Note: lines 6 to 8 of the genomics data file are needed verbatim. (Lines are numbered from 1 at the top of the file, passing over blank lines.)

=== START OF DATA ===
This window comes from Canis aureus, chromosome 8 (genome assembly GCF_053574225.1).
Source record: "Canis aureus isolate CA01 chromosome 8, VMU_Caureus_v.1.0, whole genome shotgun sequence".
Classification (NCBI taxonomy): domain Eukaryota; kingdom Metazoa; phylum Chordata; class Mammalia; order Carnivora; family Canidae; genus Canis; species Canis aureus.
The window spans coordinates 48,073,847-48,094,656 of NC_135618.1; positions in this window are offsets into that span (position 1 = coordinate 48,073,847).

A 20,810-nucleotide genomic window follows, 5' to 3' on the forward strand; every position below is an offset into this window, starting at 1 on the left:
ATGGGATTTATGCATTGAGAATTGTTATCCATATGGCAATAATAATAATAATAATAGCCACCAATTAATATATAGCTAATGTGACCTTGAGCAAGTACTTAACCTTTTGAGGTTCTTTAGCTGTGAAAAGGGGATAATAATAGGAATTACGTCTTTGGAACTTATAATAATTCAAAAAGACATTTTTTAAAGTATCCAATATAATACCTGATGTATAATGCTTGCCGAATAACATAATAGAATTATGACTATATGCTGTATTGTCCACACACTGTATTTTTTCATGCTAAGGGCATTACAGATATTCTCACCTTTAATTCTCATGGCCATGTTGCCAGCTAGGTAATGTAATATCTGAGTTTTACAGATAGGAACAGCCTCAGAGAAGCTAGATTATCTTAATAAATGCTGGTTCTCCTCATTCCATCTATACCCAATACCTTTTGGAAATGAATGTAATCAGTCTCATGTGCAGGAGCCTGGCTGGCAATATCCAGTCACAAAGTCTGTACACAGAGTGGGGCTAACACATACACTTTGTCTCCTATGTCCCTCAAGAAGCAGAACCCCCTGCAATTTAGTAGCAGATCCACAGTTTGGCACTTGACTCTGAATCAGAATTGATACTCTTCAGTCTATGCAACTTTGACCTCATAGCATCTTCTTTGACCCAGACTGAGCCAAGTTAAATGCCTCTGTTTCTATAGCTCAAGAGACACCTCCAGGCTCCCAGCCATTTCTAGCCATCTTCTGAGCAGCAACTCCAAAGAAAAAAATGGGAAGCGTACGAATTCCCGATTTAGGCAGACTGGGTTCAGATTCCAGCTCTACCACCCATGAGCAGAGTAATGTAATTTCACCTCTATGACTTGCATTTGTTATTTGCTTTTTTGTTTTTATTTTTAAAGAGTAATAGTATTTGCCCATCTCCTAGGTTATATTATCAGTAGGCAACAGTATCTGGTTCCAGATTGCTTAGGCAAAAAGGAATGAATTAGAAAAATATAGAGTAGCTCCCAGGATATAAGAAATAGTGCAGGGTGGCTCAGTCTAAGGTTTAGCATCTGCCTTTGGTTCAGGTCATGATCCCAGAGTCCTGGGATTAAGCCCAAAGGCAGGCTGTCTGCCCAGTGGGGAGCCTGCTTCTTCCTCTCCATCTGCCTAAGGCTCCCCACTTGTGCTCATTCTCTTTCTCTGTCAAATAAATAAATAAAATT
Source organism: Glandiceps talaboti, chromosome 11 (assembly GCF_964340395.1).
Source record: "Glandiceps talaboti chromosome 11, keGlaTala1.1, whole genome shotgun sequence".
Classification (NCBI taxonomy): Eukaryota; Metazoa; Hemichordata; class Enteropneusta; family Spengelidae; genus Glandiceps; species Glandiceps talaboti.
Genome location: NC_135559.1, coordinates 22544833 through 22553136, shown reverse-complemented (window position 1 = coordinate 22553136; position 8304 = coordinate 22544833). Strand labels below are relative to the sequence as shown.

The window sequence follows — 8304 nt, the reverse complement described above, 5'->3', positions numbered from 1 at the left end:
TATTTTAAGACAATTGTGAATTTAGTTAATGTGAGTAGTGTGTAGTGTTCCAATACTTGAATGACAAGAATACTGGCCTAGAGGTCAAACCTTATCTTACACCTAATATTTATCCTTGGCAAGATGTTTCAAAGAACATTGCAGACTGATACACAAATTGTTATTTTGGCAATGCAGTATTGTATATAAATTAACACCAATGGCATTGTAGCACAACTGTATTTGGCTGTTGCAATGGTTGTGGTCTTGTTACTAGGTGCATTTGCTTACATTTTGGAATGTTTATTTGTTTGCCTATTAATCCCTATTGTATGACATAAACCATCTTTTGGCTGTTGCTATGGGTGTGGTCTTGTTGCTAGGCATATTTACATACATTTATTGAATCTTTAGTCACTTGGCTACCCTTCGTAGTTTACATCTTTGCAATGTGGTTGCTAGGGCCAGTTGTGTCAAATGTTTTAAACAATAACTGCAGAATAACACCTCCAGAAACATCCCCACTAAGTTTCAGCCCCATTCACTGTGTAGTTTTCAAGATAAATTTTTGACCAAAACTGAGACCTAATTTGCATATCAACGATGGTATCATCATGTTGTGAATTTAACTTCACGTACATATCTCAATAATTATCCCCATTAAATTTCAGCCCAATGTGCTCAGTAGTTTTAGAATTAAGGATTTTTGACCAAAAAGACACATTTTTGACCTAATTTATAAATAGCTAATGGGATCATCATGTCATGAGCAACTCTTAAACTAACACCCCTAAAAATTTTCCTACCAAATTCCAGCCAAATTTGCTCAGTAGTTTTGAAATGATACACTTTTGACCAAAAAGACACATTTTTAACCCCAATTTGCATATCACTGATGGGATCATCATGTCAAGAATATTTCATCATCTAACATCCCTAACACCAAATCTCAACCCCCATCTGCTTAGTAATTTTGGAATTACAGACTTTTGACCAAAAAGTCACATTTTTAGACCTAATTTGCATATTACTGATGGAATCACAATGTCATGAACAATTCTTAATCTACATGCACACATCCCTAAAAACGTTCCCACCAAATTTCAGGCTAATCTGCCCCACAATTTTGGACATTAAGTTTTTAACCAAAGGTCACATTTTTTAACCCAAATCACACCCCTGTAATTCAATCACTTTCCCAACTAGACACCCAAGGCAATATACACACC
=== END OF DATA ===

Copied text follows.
ATGGGATTTATGCATTGAGAATTGTTATCCATATGGCAATAATAATAATAATAATAGCCACCAATTAATATATAGCTAATGTGACCTTGAGCAAGTACTTAACCTTTTGAGGTTCTTTAGCTGTGAAAAGGGGATAATAATAGGAATTACGTCTTTGGAACTTATAATAATTCAAAAAGACATTTTTTAAAGTATCCAATATAATACCTGATGTATAATGCTTGCCGAATAACATAATAGAATTATGACTATATGCTGTATTGTCCACACACTGTATTTTTTCATGCTAAGGGCATTACAGATATTCTCACCTTTAATTCTCATGGCCATGTTGCCAGCTAGGTAATGTAATATCTGAGTTTTACAGATAGGAACAGCCTCAGAGAAGCTAGATTATCTTAATAAATGCTGGTTCTCCTCATTCCATCTATACCCAATACCTTTTGGAAATGAATGTAATCAGTCTCATGTGCAGGAGCCTGGCTGGCAATATCCAGTCACAAAGTCTGTACACAGAGTGGGGCTAACACATACACTTTGTCTCCTATGTCCCTCAAGAAGCAGAACCCCCTGCAATTTAGTAGCAGATCCACAGTTTGGCACTTGACTCTGAATCAGAATTGATACTCTTCAGTCTATGCAACTTTGACCTCATAGCATCTTCTTTGACCCAGACTGAGCCAAGTTAAATGCCTCTGTTTCTATAGCTCAAGAGACACCTCCAGGCTCCCAGCCATTTCTAGCCATCTTCTGAGCAGCAACTCCAAAGAAAAAAATGGGAAGCGTACGAATTCCCGATTTAGGCAGACTGGGTTCAGATTCCAGCTCTACCACCCATGAGCAGAGTAATGTAATTTCACCTCTATGACTTGCATTTGTTATTTGCTTTTTTGTTTTTATTTTTAAAGAGTAATAGTATTTGCCCATCTCCTAGGTTATATTATCAGTAGGCAACAGTATCTGGTTCCAGATTGCTTAGGCAAAAAGGAATGAATTAGAAAAATATAGAGTAGCTCCCAGGATATAAGAAATAGTGCAGGGTGGCTCAGTCTAAGGTTTAGCATCTGCCTTTGGTTCAGGTCATGATCCCAGAGTCCTGGGATTAAGCCCAAAGGCAGGCTGTCTGCCCAGTGGGGAGCCTGCTTCTTCCTCTCCATCTGCCTAAGGCTCCCCACTTGTGCTCATTCTCTTTCTCTGTCAAATAAATAAATAAAATT
Source organism: Glandiceps talaboti, chromosome 11 (assembly GCF_964340395.1).
Source record: "Glandiceps talaboti chromosome 11, keGlaTala1.1, whole genome shotgun sequence".